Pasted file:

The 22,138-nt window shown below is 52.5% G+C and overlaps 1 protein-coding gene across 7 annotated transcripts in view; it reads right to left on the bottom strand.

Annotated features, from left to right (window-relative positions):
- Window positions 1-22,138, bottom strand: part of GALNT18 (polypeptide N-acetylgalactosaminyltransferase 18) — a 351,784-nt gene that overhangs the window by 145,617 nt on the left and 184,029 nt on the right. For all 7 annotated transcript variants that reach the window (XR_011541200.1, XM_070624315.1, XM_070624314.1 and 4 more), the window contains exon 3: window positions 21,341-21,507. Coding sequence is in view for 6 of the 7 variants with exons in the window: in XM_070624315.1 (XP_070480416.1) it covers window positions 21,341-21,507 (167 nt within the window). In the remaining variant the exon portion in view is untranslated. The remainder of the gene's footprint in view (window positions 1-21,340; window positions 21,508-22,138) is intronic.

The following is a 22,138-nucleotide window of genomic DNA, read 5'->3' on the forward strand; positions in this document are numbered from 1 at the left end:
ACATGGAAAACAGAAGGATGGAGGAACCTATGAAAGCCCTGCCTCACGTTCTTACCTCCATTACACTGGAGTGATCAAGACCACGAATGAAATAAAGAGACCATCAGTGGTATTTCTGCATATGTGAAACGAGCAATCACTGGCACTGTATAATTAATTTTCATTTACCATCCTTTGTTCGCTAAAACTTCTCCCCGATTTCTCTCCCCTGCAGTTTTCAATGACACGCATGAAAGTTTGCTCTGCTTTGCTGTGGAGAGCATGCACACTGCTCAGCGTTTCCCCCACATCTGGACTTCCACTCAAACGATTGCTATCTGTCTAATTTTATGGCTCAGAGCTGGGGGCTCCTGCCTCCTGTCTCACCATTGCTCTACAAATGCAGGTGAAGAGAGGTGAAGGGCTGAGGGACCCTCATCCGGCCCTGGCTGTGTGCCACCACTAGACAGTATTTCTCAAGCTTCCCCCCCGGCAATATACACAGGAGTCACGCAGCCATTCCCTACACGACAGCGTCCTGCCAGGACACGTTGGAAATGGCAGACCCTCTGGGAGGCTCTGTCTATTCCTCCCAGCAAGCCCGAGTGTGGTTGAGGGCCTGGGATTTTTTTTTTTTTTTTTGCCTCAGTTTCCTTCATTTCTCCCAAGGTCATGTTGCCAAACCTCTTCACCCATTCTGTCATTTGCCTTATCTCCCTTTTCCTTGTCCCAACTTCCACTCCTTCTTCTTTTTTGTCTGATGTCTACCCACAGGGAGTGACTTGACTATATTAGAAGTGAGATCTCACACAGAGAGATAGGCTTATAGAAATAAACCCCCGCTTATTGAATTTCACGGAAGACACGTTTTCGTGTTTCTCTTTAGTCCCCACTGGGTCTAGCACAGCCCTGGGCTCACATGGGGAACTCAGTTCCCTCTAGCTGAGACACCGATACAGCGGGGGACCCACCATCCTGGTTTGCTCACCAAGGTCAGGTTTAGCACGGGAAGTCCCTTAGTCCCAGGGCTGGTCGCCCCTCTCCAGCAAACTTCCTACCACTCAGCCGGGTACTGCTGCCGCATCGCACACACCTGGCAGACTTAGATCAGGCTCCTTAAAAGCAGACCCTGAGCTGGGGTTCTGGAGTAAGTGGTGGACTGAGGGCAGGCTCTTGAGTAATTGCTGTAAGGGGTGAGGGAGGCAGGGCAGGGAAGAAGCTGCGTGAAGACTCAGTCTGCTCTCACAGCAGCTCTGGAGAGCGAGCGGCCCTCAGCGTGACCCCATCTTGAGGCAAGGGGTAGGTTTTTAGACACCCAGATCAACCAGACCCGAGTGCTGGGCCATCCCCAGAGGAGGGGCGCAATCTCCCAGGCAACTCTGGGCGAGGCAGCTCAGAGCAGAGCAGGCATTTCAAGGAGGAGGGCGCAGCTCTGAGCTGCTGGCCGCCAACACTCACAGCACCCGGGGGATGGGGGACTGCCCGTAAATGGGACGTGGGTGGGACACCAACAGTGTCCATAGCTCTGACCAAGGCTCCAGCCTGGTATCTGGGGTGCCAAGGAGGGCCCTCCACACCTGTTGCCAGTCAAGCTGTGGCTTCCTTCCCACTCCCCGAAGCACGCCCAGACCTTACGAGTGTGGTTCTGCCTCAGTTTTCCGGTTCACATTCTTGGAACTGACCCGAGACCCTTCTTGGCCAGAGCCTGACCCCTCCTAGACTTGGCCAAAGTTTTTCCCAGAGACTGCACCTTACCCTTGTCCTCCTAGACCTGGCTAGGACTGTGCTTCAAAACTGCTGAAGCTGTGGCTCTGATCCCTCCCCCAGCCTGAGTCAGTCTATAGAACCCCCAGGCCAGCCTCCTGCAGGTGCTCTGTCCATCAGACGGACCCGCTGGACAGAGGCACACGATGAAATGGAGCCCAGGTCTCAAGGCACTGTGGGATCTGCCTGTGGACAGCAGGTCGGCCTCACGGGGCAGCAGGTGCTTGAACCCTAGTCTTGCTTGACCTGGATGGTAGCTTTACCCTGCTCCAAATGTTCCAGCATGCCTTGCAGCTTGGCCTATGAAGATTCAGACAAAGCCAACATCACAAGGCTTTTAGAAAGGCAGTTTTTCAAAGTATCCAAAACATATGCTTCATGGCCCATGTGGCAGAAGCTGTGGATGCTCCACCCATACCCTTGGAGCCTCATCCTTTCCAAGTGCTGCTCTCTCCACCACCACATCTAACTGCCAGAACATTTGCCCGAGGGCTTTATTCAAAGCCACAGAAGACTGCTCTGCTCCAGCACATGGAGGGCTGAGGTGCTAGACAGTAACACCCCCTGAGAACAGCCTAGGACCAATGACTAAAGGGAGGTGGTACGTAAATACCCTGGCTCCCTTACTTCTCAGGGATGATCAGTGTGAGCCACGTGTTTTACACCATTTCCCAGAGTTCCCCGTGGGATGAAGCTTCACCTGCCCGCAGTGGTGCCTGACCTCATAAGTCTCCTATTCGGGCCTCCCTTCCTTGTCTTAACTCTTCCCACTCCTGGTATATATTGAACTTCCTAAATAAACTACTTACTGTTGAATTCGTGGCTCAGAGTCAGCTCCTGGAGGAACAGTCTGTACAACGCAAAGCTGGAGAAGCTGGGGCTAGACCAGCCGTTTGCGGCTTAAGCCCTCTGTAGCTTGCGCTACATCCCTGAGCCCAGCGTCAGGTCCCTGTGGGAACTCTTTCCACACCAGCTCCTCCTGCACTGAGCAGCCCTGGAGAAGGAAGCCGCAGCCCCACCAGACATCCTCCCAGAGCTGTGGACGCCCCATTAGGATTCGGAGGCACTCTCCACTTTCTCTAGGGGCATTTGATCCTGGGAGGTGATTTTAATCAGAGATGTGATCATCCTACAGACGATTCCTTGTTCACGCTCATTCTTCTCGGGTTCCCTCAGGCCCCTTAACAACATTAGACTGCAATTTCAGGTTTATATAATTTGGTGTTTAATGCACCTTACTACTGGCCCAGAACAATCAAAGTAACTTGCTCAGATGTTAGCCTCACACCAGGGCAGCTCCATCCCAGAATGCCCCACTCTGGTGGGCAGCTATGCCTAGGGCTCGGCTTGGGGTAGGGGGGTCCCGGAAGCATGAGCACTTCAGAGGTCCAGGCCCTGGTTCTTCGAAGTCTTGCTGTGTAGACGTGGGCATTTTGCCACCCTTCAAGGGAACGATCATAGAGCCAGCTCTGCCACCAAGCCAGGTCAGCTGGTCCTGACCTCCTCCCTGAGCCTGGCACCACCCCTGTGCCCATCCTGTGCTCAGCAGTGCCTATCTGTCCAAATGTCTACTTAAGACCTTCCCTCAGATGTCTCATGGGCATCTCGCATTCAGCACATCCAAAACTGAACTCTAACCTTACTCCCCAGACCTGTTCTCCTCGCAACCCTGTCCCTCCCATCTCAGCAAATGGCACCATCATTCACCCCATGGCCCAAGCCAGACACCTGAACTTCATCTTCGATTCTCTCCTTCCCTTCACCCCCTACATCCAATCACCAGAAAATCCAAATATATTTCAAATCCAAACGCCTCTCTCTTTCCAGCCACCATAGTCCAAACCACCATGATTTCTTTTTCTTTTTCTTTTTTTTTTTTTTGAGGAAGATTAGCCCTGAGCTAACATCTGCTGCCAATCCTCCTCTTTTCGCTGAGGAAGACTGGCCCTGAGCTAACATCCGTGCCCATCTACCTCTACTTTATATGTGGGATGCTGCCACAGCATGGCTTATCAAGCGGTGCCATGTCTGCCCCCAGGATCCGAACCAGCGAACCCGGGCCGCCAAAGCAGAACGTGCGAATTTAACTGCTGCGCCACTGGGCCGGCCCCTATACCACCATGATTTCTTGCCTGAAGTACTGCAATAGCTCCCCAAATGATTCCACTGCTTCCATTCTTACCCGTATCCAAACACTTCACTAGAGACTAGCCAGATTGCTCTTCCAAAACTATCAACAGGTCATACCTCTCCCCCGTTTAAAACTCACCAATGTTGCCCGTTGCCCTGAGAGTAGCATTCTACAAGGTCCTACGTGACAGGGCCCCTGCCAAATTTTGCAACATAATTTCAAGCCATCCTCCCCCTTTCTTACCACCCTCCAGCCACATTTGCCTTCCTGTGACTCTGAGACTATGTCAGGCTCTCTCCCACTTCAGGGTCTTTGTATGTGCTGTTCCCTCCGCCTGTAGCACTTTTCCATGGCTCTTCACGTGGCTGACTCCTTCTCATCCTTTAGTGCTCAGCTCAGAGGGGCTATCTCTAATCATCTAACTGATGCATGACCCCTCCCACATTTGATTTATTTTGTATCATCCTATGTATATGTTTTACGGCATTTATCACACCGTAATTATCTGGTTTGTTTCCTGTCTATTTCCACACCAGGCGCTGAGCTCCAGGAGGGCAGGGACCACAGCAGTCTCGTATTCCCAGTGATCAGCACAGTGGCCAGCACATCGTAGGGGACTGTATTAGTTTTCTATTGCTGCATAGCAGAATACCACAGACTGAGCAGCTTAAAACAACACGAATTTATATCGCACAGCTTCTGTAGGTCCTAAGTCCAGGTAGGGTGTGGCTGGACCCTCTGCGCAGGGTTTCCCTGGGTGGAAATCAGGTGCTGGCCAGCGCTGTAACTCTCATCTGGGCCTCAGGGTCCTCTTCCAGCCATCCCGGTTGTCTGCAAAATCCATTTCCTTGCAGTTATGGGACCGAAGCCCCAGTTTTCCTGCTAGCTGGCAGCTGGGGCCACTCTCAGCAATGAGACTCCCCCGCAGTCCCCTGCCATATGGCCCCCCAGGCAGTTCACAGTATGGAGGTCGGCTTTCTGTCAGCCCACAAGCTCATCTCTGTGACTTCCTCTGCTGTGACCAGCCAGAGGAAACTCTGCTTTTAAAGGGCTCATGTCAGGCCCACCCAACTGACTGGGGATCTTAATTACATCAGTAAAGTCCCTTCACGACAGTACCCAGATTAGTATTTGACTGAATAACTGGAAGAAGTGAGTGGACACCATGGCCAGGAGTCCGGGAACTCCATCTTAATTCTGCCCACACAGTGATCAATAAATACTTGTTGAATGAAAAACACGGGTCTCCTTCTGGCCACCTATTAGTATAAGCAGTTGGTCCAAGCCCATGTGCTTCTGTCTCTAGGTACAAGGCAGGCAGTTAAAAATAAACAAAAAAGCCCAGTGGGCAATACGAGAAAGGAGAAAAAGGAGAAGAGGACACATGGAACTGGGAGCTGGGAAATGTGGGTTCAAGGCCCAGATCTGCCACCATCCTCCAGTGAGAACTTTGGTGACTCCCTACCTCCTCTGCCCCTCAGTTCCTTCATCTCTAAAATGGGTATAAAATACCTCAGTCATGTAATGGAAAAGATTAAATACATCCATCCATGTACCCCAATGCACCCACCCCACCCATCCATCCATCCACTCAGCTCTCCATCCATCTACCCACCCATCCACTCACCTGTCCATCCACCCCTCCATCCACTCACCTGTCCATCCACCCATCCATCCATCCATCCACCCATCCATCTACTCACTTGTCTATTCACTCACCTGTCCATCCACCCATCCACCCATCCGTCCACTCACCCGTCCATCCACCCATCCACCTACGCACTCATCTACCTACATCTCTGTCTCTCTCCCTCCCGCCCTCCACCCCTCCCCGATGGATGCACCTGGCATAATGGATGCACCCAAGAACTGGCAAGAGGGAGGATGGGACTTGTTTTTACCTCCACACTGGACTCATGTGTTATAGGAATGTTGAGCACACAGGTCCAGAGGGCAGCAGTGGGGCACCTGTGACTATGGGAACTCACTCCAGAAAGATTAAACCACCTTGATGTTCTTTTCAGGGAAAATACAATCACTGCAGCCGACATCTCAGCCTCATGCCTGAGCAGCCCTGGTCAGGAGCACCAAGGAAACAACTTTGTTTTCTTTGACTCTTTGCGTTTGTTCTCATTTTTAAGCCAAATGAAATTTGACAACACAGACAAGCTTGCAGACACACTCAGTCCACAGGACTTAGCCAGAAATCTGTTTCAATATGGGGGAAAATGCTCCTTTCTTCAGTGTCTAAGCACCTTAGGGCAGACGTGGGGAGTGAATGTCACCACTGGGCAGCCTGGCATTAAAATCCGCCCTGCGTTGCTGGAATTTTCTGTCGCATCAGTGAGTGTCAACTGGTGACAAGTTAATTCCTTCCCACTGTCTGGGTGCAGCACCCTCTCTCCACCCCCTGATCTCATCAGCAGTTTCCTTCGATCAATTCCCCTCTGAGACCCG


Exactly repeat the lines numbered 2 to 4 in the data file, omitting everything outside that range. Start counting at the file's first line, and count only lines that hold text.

Annotated features, from left to right (window-relative positions):
- Window positions 1-22,138, bottom strand: part of GALNT18 (polypeptide N-acetylgalactosaminyltransferase 18) — a 351,784-nt gene that overhangs the window by 145,617 nt on the left and 184,029 nt on the right. For all 7 annotated transcript variants that reach the window (XR_011541200.1, XM_070624315.1, XM_070624314.1 and 4 more), the window contains exon 3: window positions 21,341-21,507. Coding sequence is in view for 6 of the 7 variants with exons in the window: in XM_070624315.1 (XP_070480416.1) it covers window positions 21,341-21,507 (167 nt within the window). In the remaining variant the exon portion in view is untranslated. The remainder of the gene's footprint in view (window positions 1-21,340; window positions 21,508-22,138) is intronic.

The following is a 22,138-nucleotide window of genomic DNA, read 5'->3' on the forward strand; positions in this document are numbered from 1 at the left end: